How is cold agglutinin disease treated?

Updated: Aug 28, 2018
  • Author: Salman Abdullah Aljubran, MD; Chief Editor: Michael A Kaliner, MD  more...
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The treatment of cold agglutinin disease depends on the gravity of the clinical manifestations, as determined by the characteristics of the antibody and the presence of associated disease(s). Most patients with cold agglutinin disease can manage their disorder successfully just by wearing appropriate clothing and avoiding cold exposure. [47] Special protective clothing is sometimes necessary in extreme cases. Therapy is directed at serious symptoms and, in cases of secondary cold agglutinin disease, to the underlying disorder.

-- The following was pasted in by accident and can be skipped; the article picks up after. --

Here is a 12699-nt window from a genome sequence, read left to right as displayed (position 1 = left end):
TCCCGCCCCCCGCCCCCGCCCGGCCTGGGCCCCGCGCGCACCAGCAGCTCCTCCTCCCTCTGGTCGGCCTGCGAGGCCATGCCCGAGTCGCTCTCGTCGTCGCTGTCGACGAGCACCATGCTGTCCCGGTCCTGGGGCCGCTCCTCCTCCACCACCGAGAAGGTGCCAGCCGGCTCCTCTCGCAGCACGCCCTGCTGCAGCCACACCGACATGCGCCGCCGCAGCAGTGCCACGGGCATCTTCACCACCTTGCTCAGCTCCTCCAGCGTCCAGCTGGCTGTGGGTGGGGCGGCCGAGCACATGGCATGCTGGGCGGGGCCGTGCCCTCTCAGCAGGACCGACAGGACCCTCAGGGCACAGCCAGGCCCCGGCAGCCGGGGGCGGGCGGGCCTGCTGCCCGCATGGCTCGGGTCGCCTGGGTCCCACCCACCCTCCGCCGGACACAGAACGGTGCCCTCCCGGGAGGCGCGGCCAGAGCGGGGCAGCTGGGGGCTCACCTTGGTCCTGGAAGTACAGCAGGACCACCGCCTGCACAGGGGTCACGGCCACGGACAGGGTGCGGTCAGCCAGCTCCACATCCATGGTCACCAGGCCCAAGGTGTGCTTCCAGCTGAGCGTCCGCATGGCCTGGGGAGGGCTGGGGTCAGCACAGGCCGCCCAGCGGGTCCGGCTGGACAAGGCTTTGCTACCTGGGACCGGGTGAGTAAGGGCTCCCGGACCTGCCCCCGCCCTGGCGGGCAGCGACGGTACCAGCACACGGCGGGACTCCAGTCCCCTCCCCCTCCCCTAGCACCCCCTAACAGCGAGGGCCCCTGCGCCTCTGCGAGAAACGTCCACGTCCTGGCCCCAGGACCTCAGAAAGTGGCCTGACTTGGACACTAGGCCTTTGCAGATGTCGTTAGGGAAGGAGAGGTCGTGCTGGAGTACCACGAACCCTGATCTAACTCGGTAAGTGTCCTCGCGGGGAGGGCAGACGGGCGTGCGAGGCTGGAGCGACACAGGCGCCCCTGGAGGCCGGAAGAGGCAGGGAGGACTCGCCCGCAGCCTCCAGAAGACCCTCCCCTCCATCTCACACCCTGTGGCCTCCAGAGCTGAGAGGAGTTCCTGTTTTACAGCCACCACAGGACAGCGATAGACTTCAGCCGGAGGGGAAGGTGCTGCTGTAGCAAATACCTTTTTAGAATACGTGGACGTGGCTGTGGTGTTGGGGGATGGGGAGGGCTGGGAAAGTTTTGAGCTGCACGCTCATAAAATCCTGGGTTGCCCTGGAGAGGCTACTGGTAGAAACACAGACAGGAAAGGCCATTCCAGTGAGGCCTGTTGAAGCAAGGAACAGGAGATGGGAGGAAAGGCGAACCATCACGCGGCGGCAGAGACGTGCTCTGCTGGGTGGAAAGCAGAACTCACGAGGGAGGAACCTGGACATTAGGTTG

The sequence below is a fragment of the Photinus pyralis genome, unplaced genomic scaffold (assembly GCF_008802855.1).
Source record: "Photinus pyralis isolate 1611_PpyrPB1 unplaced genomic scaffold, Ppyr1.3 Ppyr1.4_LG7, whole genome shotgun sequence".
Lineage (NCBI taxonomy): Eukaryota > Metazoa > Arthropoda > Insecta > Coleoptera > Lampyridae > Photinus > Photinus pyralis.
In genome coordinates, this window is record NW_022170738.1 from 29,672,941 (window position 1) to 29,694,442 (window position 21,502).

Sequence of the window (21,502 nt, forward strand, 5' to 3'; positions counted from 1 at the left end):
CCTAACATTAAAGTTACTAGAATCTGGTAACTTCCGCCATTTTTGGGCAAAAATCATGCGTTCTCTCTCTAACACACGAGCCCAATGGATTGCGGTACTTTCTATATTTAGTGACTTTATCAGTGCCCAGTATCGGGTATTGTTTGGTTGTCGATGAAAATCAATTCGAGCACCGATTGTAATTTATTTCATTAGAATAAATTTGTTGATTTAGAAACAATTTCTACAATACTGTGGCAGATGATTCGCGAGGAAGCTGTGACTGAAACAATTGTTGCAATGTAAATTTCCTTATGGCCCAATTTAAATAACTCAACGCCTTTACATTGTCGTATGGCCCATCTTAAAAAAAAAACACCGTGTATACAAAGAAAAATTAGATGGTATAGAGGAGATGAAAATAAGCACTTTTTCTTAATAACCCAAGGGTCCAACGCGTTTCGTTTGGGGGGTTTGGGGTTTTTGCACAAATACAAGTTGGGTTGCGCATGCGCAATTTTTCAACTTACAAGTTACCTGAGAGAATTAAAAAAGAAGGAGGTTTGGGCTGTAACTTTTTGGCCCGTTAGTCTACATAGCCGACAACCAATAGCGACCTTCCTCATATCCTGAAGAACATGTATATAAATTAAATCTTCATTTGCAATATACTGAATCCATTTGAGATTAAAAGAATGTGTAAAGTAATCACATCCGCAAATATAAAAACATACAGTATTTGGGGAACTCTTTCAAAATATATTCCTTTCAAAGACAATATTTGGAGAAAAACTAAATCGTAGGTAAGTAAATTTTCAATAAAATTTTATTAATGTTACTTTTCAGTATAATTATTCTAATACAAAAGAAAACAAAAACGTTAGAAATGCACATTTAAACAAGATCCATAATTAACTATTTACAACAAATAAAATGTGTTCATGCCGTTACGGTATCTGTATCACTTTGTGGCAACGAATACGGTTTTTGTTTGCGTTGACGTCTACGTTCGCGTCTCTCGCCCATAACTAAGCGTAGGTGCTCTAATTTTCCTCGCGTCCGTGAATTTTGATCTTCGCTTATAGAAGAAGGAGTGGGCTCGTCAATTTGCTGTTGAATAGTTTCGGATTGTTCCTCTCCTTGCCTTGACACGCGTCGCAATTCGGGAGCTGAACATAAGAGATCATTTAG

Keep in mind that the idiopathic variety of cold agglutinin disease is generally a benign disorder with prolonged survival. Spontaneous exacerbations and remissions in the course of the disease are to be expected. Acute postinfectious syndromes usually resolve spontaneously.

Anemia is generally mild. Only patients who have serious symptoms related to anemia or have a Raynaud-type syndrome that constitutes a threat to health or quality of life require active therapy.

Case studies report benefit from treatment with rituximab or the complement inhibitor eculizumab. Red blood cell (RBC) transfusion is indicated in severe, acute disease. Glucocorticoids are generally not useful in IgM-induced cold agglutinin disease but may occasionally work in selected patients. The presence of an associated malignancy requires specific therapy.

Cold agglutinin disease is so uncommon in children that no specific recommendations for therapy are available. Intravenous immunoglobulin (IVIG) was used successfully in an infant with IgA-associated autoimmune hemolytic anemia. [48]

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